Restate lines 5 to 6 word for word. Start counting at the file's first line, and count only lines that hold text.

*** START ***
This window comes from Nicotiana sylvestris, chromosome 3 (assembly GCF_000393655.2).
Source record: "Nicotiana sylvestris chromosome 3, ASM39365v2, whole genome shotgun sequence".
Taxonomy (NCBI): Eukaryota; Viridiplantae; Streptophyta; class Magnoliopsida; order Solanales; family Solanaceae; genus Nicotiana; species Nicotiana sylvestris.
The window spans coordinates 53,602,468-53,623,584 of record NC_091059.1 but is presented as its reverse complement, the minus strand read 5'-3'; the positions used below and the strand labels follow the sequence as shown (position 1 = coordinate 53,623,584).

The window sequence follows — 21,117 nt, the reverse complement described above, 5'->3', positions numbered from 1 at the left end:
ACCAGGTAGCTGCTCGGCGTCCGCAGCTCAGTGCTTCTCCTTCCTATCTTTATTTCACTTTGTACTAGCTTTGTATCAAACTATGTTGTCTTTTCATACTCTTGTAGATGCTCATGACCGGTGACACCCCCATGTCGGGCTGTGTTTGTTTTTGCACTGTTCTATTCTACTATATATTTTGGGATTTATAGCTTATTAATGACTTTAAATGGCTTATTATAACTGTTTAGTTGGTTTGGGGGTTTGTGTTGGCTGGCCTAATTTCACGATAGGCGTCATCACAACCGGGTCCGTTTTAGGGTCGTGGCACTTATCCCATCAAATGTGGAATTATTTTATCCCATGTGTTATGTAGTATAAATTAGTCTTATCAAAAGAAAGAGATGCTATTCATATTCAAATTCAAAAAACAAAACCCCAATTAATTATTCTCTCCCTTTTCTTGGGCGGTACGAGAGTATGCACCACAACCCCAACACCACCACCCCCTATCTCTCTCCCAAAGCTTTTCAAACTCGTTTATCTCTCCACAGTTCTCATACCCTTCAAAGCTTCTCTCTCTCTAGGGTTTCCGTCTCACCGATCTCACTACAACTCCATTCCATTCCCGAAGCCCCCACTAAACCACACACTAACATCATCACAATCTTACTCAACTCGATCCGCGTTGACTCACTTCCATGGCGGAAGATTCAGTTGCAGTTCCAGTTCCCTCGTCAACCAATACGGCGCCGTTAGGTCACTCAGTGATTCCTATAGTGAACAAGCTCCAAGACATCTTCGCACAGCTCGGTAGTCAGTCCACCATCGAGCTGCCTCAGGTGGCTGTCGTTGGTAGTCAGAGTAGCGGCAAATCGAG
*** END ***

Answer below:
The window sequence follows — 21,117 nt, the reverse complement described above, 5'->3', positions numbered from 1 at the left end:
ACCAGGTAGCTGCTCGGCGTCCGCAGCTCAGTGCTTCTCCTTCCTATCTTTATTTCACTTTGTACTAGCTTTGTATCAAACTATGTTGTCTTTTCATACTCTTGTAGATGCTCATGACCGGTGACACCCCCATGTCGGGCTGTGTTTGTTTTTGCACTGTTCTATTCTACTATATATTTTGGGATTTATAGCTTATTAATGACTTTAAATGGCTTATTATAACTGTTTAGTTGGTTTGGGGGTTTGTGTTGGCTGGCCTAATTTCACGATAGGCGTCATCACAACCGGGTCCGTTTTAGGGTCGTGGCACTTATCCCATCAAATGTGGAATTATTTTATCCCATGTGTTATGTAGTATAAATTAGTCTTATCAAAAGAAAGAGATGCTATTCATATTCAAATTCAAAAAACAAAACCCCAATTAATTATTCTCTCCCTTTTCTTGGGCGGTACGAGAGTATGCACCACAACCCCAACACCACCACCCCCTATCTCTCTCCCAAAGCTTTTCAAACTCGTTTATCTCTCCACAGTTCTCATACCCTTCAAAGCTTCTCTCTCTCTAGGGTTTCCGTCTCACCGATCTCACTACAACTCCATTCCATTCCCGAAGCCCCCACTAAACCACACACTAACATCATCACAATCTTACTCAACTCGATCCGCGTTGACTCACTTCCATGGCGGAAGATTCAGTTGCAGTTCCAGTTCCCTCGTCAACCAATACGGCGCCGTTAGGTCACTCAGTGATTCCTATAGTGAACAAGCTCCAAGACATCTTCGCACAGCTCGGTAGTCAGTCCACCATCGAGCTGCCTCAGGTGGCTGTCGTTGGTAGTCAGAGTAGCGGCAAATCGAG